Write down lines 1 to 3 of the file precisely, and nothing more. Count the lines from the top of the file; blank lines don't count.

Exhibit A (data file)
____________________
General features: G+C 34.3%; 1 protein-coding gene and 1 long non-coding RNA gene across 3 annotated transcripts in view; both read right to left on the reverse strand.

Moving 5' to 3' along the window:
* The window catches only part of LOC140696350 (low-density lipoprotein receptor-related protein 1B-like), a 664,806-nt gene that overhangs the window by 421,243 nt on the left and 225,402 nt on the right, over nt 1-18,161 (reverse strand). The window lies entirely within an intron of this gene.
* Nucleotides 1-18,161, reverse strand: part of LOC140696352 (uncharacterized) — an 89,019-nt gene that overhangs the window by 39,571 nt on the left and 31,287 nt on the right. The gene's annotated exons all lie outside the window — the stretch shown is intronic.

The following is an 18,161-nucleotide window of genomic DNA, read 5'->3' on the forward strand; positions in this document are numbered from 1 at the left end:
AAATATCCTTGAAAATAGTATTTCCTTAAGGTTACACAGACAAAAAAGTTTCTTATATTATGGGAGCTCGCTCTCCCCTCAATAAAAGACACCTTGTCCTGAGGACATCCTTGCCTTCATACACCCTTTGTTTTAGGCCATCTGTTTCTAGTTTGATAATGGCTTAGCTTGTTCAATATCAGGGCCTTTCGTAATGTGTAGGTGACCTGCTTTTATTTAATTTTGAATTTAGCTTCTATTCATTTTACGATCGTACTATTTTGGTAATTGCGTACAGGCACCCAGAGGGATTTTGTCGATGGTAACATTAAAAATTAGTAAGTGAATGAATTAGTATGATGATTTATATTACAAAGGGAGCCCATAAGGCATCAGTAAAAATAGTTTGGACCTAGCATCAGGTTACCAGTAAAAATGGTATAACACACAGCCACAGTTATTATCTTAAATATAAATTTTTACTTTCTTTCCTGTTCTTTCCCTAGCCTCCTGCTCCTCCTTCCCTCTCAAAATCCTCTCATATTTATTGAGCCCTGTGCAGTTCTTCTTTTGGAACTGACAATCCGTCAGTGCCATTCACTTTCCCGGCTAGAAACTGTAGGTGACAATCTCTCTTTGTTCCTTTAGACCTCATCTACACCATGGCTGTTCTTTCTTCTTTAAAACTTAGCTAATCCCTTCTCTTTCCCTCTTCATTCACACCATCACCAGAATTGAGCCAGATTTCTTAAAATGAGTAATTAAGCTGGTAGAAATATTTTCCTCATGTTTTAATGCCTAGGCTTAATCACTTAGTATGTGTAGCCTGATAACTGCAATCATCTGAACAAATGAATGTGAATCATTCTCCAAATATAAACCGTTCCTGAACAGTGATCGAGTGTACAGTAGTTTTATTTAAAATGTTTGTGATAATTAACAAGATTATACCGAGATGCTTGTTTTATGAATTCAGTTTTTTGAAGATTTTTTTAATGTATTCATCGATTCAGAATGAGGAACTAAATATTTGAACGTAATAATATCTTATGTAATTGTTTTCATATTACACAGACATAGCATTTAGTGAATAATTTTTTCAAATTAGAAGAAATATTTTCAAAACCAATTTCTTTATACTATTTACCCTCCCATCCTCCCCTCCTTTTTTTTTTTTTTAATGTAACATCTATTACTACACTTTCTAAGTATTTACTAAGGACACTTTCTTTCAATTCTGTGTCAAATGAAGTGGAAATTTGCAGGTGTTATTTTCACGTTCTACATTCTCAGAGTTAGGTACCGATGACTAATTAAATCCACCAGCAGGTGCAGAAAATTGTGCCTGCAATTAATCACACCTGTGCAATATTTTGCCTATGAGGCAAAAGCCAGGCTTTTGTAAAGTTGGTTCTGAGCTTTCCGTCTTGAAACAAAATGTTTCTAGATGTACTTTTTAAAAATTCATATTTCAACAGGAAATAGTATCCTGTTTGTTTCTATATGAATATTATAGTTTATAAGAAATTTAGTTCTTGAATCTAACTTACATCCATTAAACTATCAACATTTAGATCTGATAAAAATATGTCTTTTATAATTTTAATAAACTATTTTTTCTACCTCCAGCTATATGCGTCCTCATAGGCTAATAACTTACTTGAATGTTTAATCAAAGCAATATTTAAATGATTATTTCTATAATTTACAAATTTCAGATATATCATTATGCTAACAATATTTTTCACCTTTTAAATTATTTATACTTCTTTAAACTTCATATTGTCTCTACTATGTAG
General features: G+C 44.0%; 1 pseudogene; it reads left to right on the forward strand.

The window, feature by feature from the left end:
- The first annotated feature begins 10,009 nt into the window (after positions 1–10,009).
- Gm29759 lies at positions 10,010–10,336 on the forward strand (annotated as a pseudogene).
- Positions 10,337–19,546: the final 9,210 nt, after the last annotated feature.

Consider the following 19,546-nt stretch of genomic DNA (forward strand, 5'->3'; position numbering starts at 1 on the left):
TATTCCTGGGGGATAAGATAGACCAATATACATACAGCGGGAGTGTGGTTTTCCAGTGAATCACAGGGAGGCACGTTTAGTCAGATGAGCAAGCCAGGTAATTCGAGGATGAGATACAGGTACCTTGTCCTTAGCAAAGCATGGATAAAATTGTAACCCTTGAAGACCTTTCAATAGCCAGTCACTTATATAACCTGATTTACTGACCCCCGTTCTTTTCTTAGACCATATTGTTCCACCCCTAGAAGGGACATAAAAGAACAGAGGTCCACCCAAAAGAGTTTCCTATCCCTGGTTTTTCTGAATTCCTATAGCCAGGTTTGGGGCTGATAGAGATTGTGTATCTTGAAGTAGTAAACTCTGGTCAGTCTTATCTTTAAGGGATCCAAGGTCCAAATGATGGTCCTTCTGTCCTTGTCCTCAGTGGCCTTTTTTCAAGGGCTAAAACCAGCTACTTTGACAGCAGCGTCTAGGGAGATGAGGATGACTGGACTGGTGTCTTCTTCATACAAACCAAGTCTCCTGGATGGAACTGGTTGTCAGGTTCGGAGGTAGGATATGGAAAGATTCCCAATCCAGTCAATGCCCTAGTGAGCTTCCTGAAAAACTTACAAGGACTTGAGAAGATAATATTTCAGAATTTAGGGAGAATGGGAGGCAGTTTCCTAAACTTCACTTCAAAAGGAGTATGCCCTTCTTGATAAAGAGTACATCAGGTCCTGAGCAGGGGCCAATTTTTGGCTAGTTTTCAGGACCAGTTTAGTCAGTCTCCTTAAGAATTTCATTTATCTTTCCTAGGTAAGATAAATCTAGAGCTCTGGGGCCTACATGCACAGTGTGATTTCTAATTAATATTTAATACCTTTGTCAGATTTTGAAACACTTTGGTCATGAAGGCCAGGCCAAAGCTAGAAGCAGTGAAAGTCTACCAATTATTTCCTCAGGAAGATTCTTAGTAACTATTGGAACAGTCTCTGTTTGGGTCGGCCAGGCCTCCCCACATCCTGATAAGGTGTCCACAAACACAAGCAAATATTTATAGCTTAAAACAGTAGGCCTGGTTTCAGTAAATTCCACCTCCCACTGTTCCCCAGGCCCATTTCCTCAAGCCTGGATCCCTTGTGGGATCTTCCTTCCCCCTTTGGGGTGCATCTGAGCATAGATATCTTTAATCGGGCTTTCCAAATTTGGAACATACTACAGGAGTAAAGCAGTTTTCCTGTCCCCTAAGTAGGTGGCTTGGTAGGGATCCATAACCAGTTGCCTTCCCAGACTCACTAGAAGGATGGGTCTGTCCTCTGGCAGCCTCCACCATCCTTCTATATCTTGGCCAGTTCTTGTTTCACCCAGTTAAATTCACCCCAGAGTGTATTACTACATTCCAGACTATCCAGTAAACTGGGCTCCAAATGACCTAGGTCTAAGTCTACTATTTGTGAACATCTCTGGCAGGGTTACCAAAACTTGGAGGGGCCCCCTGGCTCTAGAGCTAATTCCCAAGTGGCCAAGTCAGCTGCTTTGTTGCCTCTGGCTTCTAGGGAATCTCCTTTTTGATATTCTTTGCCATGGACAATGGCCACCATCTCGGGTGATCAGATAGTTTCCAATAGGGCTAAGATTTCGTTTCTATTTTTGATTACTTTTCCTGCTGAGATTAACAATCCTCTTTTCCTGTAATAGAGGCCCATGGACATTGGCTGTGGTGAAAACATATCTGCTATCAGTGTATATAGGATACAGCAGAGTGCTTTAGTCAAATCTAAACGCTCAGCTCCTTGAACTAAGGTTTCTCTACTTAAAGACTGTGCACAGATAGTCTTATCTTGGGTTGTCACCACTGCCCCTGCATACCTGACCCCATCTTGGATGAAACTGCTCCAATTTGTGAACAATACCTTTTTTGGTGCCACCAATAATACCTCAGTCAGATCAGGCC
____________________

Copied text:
General features: G+C 34.3%; 1 protein-coding gene and 1 long non-coding RNA gene across 3 annotated transcripts in view; both read right to left on the reverse strand.

Moving 5' to 3' along the window:
* The window catches only part of LOC140696350 (low-density lipoprotein receptor-related protein 1B-like), a 664,806-nt gene that overhangs the window by 421,243 nt on the left and 225,402 nt on the right, over nt 1-18,161 (reverse strand). The window lies entirely within an intron of this gene.